# Convergent-Divergent Nozzle with MATLAB

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September 4, 2013, 11:51
Convergent-Divergent Nozzle with MATLAB
#1
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Hi, folks!

I am currently working on the simulation of the flow through a convergent-divergent nozzle at different back pressures as a part of a project at the university.
The program that I use for the programming is MATLAB.
I already read a lot of basic stuff about compressible flow (one dimensional flow, shock waves, etc.) and also managed to programm the flow behaviour (isentropic, inviscid) inside the nozzle using the analytical equations, including
the presence of normal shock waves.

Now I need to program the behaviour of under- and overexpanded nozzle flow, hence the reflections of the shock and expansion waves. Which is also the reason why I need some help.

I haven't had an appropriate lecture at the university yet, that covers of how to set up your own cfd simulation, so I'm pretty new to this stuff.

So let's talk about my problem of how to simulate the under-, overexpanded jet behind the nozzle.

My idea of solving the flow field behind the nozzle is to solve the unsteady 2D Euler equations by using Maccormack's Technique (time-marching).
The mesh that I use is a simple rectangular one, since the flow field is symmetric about the axis of the nozzle one part of the mesh represents the area after the nozzle exit whereas the rest of
the mesh should represent the surroundings. See the uploaded picture to understand what I mean

So far I think I did nothing wrong, right? I figured out how to implement the mesh in my matlab program which is simply represented by a matrix and how to use the maccormack technique properly.

I think my main problem now are the boundary and initial conditions.
That's what I have tried:

The values that I want to calculate are the density, the x and y component of the velocity and the internal energy.
I initialized the nodes right at the nozzle exit with the values that I calculated in my previous program for calculating the values inside the nozzle, which are in fact the values that would exist when the nozzle
would be operated with an optimum back pressure. This values would stay constant during the calculation.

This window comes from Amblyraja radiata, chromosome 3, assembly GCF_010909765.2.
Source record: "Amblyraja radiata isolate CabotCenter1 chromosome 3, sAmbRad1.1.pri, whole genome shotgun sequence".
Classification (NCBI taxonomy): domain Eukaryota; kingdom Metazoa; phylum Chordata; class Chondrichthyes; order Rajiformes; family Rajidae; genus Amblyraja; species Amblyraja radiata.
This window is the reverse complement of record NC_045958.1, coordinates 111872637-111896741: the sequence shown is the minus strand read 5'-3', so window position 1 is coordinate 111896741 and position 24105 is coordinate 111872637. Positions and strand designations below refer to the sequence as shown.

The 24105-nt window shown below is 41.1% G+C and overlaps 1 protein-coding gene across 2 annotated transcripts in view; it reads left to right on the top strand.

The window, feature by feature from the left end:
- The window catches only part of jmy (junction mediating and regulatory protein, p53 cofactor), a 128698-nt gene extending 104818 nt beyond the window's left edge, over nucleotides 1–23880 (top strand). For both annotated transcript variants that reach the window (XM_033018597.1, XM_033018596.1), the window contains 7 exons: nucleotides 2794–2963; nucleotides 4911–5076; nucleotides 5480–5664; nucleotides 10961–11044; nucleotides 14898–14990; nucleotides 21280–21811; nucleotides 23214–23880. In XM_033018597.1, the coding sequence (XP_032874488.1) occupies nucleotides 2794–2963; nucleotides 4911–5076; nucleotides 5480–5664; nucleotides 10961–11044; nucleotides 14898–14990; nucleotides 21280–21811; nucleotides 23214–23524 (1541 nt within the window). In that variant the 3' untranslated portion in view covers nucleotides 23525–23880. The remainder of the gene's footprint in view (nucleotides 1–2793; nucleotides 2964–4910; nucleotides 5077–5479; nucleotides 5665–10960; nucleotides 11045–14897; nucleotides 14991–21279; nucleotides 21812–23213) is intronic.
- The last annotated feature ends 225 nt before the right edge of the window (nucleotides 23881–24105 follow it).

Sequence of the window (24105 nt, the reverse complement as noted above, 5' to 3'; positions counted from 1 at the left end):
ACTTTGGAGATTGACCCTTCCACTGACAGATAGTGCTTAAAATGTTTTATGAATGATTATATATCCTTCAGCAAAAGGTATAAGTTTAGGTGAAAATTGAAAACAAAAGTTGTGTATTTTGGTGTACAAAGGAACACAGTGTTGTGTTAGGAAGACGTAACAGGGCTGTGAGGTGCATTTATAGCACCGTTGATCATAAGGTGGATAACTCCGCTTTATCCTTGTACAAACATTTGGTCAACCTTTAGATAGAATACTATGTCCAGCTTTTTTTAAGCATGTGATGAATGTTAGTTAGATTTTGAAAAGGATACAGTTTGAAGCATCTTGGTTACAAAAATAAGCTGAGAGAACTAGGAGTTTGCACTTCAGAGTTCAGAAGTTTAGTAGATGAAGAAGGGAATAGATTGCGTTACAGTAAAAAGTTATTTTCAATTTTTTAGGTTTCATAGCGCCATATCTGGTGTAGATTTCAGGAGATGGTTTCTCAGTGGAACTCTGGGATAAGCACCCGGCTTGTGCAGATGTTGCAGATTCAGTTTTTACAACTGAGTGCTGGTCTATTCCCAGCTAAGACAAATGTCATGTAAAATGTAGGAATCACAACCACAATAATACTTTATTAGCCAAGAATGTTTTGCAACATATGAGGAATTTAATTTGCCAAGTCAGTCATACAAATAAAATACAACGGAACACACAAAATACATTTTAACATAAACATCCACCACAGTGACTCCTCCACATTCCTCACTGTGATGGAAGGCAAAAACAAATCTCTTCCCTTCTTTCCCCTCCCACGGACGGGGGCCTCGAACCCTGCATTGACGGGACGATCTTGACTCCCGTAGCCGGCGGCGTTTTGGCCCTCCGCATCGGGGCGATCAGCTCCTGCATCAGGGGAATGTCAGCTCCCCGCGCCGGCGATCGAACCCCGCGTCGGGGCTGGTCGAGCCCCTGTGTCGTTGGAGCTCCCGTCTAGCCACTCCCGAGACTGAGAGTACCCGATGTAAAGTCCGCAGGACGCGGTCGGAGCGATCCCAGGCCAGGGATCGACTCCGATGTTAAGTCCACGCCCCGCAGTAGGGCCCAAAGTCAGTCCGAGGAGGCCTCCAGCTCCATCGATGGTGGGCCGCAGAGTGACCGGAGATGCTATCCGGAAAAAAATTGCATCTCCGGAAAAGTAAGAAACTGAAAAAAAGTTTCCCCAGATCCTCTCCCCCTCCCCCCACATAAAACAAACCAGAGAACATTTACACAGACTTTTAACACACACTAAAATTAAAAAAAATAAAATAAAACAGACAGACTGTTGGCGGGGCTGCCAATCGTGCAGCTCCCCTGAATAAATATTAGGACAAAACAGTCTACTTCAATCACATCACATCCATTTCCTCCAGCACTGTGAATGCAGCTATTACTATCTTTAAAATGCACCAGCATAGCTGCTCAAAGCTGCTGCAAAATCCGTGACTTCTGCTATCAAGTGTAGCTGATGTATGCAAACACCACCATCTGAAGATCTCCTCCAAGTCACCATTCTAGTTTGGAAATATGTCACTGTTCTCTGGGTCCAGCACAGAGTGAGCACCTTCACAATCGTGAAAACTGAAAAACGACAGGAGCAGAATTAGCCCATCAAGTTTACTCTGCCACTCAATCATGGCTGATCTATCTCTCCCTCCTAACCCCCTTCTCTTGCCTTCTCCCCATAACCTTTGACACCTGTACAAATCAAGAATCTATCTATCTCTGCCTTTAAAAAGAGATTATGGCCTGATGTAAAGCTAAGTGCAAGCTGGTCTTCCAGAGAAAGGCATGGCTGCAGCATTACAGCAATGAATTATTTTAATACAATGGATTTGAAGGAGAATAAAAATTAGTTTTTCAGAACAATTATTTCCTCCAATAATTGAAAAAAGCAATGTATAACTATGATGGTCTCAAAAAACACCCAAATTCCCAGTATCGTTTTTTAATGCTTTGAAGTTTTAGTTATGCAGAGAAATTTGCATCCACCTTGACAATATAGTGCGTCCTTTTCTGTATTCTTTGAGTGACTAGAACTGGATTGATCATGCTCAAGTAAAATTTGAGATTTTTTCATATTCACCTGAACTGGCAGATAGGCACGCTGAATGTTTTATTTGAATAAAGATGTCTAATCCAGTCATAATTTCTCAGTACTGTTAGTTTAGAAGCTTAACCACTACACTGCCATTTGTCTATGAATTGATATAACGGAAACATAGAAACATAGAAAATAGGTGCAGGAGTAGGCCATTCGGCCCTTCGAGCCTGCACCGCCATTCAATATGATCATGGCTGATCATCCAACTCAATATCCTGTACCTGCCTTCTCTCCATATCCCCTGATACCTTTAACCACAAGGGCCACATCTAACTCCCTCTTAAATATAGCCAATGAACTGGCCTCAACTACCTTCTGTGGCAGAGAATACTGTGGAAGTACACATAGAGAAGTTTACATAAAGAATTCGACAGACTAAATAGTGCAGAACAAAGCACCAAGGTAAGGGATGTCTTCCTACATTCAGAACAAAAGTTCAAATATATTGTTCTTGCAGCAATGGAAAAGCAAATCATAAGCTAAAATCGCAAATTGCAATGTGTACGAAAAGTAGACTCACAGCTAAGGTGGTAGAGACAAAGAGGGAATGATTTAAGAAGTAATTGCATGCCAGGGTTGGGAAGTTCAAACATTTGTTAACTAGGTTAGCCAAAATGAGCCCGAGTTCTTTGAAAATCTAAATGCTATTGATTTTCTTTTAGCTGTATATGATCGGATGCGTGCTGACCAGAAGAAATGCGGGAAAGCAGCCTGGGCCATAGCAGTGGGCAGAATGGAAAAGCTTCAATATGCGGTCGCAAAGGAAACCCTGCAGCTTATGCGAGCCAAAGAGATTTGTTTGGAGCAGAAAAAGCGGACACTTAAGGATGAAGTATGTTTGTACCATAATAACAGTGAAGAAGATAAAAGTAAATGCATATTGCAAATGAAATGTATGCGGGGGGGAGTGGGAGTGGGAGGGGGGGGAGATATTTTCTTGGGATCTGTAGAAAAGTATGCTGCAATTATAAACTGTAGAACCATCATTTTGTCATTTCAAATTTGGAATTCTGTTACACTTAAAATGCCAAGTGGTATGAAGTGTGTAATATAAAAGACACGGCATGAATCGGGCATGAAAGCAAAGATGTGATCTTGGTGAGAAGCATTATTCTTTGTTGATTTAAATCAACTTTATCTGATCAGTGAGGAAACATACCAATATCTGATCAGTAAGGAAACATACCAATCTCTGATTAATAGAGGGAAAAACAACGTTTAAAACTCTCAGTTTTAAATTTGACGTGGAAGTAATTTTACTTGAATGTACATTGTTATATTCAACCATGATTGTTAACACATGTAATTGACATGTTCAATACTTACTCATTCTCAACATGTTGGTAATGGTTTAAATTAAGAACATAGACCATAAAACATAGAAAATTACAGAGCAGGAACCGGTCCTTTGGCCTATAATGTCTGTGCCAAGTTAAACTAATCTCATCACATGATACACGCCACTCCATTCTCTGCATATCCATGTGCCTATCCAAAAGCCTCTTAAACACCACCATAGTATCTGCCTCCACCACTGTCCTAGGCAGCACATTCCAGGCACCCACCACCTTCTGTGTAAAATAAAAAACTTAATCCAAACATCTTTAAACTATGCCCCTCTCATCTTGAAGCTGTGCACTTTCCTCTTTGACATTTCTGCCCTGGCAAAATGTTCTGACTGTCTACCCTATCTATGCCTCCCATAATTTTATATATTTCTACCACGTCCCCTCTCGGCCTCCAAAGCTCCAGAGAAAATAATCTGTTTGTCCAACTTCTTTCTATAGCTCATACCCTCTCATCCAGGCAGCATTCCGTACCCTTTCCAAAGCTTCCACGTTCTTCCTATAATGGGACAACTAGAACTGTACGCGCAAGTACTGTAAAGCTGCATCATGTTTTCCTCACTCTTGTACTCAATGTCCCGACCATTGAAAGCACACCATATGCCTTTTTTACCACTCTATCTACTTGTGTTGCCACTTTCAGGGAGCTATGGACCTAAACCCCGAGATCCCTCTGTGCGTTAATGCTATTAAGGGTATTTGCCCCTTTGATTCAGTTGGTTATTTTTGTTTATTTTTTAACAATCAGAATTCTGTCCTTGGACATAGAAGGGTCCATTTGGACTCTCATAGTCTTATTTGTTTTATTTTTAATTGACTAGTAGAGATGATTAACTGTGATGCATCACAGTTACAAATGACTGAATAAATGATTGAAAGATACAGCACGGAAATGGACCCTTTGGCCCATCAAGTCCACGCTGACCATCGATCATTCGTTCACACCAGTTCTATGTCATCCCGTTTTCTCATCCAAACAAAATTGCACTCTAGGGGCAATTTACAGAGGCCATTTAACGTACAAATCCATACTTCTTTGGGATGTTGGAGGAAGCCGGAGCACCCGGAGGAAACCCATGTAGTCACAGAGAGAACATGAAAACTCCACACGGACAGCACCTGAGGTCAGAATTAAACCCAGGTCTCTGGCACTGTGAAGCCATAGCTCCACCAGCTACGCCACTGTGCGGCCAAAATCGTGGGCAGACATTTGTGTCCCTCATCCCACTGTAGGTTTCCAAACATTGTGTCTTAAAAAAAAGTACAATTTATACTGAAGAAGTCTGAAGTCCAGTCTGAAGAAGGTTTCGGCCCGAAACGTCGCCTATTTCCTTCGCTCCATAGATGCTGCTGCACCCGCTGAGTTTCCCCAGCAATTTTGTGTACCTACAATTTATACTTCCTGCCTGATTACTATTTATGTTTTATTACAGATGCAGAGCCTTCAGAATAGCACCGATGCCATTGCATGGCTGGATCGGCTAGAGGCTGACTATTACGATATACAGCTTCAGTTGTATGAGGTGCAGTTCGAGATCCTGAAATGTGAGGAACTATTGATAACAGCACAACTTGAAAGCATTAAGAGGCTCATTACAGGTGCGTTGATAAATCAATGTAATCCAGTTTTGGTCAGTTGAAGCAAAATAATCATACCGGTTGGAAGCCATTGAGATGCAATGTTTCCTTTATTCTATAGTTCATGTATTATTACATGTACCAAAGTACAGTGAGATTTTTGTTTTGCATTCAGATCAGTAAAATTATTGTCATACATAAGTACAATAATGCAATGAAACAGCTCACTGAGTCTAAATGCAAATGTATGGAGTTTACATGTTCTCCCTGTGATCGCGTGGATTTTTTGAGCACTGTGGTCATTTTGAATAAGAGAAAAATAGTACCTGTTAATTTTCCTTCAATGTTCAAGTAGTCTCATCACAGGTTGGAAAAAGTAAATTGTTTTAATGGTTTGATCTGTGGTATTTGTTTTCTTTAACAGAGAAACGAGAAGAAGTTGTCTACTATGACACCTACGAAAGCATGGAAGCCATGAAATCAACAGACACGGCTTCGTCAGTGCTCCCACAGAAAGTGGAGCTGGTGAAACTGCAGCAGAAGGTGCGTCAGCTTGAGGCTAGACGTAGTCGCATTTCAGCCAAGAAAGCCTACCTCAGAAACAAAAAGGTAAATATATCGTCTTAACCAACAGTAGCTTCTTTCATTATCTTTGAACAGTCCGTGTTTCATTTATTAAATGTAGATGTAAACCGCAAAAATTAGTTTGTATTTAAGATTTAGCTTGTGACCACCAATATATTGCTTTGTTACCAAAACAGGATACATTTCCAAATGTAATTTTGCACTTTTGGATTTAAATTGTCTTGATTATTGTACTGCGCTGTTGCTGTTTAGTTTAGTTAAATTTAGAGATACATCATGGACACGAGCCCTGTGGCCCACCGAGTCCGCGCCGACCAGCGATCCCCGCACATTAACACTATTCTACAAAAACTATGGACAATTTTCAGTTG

I initialized the boundary conditions of the surroundings as follows. At the left hand side of my mesh I initialized the first column of nodes with the atmospheric pressure and density, which would remain
fixed during the calculation and I set the velocity components in x and y direction to zero which I thought should change during the calculation. The nodes of the upper side of my mesh, hence the first row of my matrix
are initialized with the atmospheric values of the pressure and density and values of the x and y component of the velocity which are zero there, all the values at the upper side of the mesh are fixed values throughout
the calculation. For the lower side of the mesh, which represents the symmetry plane, I set the y component of the velocity to zero as well as the gradients of the density, the internal energy and the x component of the velocity.
Which means, that the values of the density, internal energy and the x component of the velocity become the values of the row above them, am I right?
The initial conditions that I used for the rest of the mesh are constant for every row. The values of every row correspond to the values that I set as a boundary condition at the first node at the left side of my mesh.

I also tried to describe the boundary and initial conditions in my sketch...

That is what I'm currently struggling with.

Could you please help me the set the boundary and initial conditions right. Or am I completely on the wrong track??

Cheers!
Attached Images
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 October 3, 2013, 05:50 #2 Senior Member   Rami Ben-Zvi Join Date: Mar 2009 Posts: 155 Rep Power: 16 Over- and under- expanded jets have been studied a lot in the past, so you can find lots of papers on how to setup and solve such problems. Please note these problems are difficult to solve (even when inviscid isentropic flow is assumed) due to the resulting complex wave structure (e.g., oblique shocks, barrel shock, rarefaction waves and contact surfaces that are present, according to the pressure ratio). Your developed code should be able to cope with these (e.g., have shock capturing built into it) and you should have fine grid to resolve these features.

 October 3, 2013, 06:03 #3 Member   Obad Join Date: Sep 2013 Posts: 42 Rep Power: 12 Hy Rami, thank you for your reply! Yes there are a lot of papers on the internet, but most of them are about more advanced topics. I only want to simulate the diamond shapes, the accuracy is not so important. I use the Maccormack technique with the equations in strong conservation form, which should be suitable for shock capturing. I already figured out which boundary conditions I have to use. I tested them by simulating my problem with OpenFoam. Currently my problem is, that my calculation diverges. I checked if I implemented the Maccormack scheme correctly, by calculating the first iteration by hand. Everything should be ok with the implemented code. But still it diverges, I don't know why Even if I apply my code to a simple problem like a supersonic flow through a pipe it diverges. I think that the velocity is the problem, it becomes either really high or really low (negativ values). The velocity then influences the calculation of my time step. I use the CFL criterion for the calculation of the time step.